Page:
Why an ERP strategy is so important

An ERP strategy that has everyone in the organization from the CEO down contributing to the planning process will ensure that the right decisions are made about purchasing an ERP software solution.

The goal is to gain a clear understanding of what the business process actually is before buying the software, not when the software is being implemented. You may not change your mind about the software you select, but you will have a better idea of what it needs to accomplish.

Take my advice and interview everyone in the organization individually during the planning process. Ask everyone from the managers to the line workers and accounting staff about their daily, weekly and monthly procedures and how it all comes together in the existing system or systems.

Even if the company has prior experience with an integrated system, the chances are that one or many applications will have been added over the years to accommodate organizational and procedural changes.

You may find that everything is really being managed through a series of complex spreadsheets. This is quite a common scenario and it happens for a number of reasons.

For example, the design department purchases a 3-D design package that utilizes a complex series of part numbers that are incompatible with the existing manufacturing software. Or the sales management program generates order numbers that do not work with the accounting system. In each case data is imported into spreadsheets and manipulated to produce the output that everyone requires.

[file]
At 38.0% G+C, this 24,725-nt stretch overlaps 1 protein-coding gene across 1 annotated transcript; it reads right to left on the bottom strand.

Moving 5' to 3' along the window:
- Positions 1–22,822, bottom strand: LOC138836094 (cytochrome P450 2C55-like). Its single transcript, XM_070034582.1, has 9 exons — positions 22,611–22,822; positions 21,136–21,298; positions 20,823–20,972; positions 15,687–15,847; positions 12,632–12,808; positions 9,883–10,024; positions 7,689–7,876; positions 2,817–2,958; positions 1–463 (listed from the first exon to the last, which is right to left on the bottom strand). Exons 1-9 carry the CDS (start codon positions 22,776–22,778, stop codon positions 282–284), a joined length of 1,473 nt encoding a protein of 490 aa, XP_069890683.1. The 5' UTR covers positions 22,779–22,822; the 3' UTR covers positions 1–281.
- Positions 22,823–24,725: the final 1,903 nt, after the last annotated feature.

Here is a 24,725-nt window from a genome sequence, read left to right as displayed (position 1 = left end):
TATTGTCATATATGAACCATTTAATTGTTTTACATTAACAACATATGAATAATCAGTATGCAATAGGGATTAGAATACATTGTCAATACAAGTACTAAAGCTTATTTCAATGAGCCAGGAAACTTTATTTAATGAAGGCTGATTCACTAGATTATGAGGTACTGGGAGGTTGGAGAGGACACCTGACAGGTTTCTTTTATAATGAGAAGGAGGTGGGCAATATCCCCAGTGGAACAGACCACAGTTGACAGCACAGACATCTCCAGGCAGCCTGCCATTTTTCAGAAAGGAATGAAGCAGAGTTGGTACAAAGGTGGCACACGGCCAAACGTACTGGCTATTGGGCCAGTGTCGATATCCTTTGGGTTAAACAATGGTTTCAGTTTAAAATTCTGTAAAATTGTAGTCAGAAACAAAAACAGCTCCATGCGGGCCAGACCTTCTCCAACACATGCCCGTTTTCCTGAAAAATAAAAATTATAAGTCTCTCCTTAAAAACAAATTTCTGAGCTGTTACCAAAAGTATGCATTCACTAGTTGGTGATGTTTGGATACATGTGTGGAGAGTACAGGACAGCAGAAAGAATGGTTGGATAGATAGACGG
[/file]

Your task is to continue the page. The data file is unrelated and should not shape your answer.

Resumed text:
The key to finding out how the current system works is in how you ask the questions. I once made the mistake of asking the production team what management reports they used from the existing legacy system. I received a list of reports and their functions. What I didn’t find out until much later is that the legacy system provided only 25% of their reporting requirements – everything else was managed through add-on applications and spreadsheets. I should have asked “How is the production process managed?” to get the real picture.

Developing an ERP strategy can be a real journey of discovery. I have worked with a lot of companies that had multiple processes working independently of each other and still they expected everything to integrate seamlessly in the new system.

Planning how the organization and its business process will evolve into the new ERP system will maximize the benefits of the software once it is implemented. If there is a seamless data gathering and input process in place prior to purchasing new software, the ERP software solution is more likely to add value to the organization by generating accurate mission critical data in real time.

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